DENVER—Nikola Jokic and the Denver Nuggets were facing some questions going into their first National Basketball Association (NBA) Finals, and their answers came in resounding fashion.
No, a week and a half off didn’t hurt them.
And no, the NBA’s biggest stage isn’t too big, either.
Jokic got a triple-double in his finals debut, Jamal Murray scored 26 points and the Nuggets had little trouble with the cold-shooting Miami Heat on the way to a 104-93 win in Game 1 on Thursday night.
“I think that’s what the beauty of this team is,” Murray said. “We have so many different weapons and so many different looks. You’ve got to guard everybody…. Free-flowing, and it’s a lot of fun.”
The Heat had been 3-0 in openers so far in these playoffs, all on the road, but Denver is still unbeaten at home. Game 1 winners in the finals go on to win the title nearly 70 percent of the time.
“That was one of my last messages to the group before our game,” Nuggets coach Michael Malone said. “I reminded our group, if they didn’t know, that Miami went into Milwaukee and won Game 1. They went into the Garden in New York City and won Game 1. They won Game 1 up in Boston. So, we did not want them coming in here taking control of the series on our court.”
Jokic was the one in control. The two-time NBA MVP finished with 27 points, 14 assists and 10 rebounds for the Nuggets, who waited 47 years to make the finals and didn’t disappoint.
“The most important thing is to win a game,” Jokic said after his ninth triple-double of this year’s playoffs—his sixth in his last seven games. “I’m trying to win a game in any possible way.”
Aaron Gordon added 16 points and Michael Porter Jr. scored 14 for Denver, which trailed for all of 34 seconds and eventually led by as many as 24.
Bam Adebayo finished with 26 points and 13 rebounds for Miami, which shot 41% for the game—33% from three-point range. Gabe Vincent scored 19, Haywood Highsmith had 18 and Jimmy Butler added 13 for the Heat.
Miami was 2 for 2 from the foul line—a night like none other in NBA playoff history.
It tied the fewest free throws ever made in a playoff game, broke the record for fewest attempts from the line in a playoff game—the previous record was three—and set NBA Finals records for fewest free throws made and attempted. The Los Angeles Lakers had the previous marks there, going 3 for 5 from the line against Philadelphia on May 26, 1983.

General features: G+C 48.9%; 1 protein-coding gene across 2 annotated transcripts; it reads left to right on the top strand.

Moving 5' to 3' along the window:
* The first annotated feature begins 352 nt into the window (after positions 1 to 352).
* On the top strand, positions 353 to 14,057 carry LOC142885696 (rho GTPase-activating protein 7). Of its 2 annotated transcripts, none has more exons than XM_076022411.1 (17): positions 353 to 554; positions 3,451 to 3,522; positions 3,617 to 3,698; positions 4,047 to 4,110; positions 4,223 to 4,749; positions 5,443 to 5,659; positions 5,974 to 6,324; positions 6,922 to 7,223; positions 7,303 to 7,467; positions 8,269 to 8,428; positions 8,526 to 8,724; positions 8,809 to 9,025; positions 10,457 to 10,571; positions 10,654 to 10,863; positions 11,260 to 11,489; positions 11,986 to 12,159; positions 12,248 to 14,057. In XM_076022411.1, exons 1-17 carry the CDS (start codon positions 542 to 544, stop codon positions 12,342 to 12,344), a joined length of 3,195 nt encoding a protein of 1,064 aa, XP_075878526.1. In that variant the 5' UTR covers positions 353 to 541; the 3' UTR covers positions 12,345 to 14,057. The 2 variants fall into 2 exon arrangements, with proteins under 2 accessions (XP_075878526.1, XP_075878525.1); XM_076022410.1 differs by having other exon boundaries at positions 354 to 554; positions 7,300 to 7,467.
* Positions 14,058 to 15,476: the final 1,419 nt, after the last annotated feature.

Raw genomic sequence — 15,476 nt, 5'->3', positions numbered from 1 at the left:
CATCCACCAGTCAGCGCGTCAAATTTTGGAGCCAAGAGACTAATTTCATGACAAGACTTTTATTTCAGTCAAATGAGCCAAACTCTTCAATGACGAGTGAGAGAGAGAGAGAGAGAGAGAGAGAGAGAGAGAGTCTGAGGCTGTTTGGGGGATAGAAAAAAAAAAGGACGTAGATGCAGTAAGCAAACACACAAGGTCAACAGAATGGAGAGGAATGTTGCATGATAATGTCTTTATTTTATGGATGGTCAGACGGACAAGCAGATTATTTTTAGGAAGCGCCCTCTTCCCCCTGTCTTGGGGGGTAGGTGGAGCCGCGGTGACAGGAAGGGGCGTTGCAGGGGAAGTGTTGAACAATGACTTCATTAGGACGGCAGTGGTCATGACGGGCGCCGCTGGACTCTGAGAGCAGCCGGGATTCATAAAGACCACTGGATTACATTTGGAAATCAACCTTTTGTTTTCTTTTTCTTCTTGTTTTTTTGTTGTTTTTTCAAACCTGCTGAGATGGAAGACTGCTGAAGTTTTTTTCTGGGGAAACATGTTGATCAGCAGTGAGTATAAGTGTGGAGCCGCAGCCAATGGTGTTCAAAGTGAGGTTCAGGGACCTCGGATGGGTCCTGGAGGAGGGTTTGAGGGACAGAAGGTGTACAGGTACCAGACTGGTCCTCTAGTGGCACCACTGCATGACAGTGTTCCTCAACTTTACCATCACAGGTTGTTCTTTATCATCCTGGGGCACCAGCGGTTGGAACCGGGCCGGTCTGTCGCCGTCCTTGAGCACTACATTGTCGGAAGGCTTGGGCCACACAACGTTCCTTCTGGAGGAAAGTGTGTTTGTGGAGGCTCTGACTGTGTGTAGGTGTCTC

“We’ve got to attack the rim a lot more, myself included,” Butler said.
Added Adebayo, tongue firmly in cheek: “We made history.”
Game 2 is in Denver on Sunday night.
Miami opened the fourth quarter on an 11-0 run, cutting an 84-63 deficit to start the final period down to 84-74. The Heat actually got within nine on a three-pointer by Highsmith with 2:34 left, but no closer and there wasn’t any doubt, either.
“It’s a long series,” Vincent said. “First to four wins. Adjustments will be made. And we will learn from this loss.”
Malone gave his team a pop quiz in shootaround Thursday morning, peppering them with questions about the game plan and what had to be done in the most important game to date in franchise history.
They had all the answers then. Had them all at game time, too. They were the team with minimal NBA Finals experience, only two players having been to the title round before, and yet they looked right at home before the home crowd in Game 1.
“We were ready,” Denver guard Bruce Brown said.
Jokic became the second player in the last 25 years—LeBron James was the other, in 2017—to have 10 assists by halftime of a finals game. He had 10 points and 10 assists by the break, and Denver was up 59-42 after the first two quarters—with Jokic taking only three shots.
“I don’t need to shoot and I know I don’t need to score to affect the game,” Jokic said.
Meanwhile, the Heat just couldn’t shoot. At all. Or at least, not until Denver was too far ahead to catch.
Caleb Martin, who narrowly missed out on winning the MVP award of the Eastern Conference finals, was 1 for 7. And Max Strus was 0 for 10, 0 for nine on three-pointers, and became just the second player in the last 45 years to take that many shots without a make in a finals game.
The other, somewhat surprisingly: Ray Allen, a past Heat finals hero who was 0 for 13 for Boston against the Los Angeles Lakers in 2010.
“I didn’t even look at the box score yet, but like I said, I think the disposition, the efforts were more appropriate in the second half,” Heat coach Erik Spoelstra said. “But that’s not enough. It has to be for a full game, and you also have to make some plays when you’re beat.”
Image credits: AP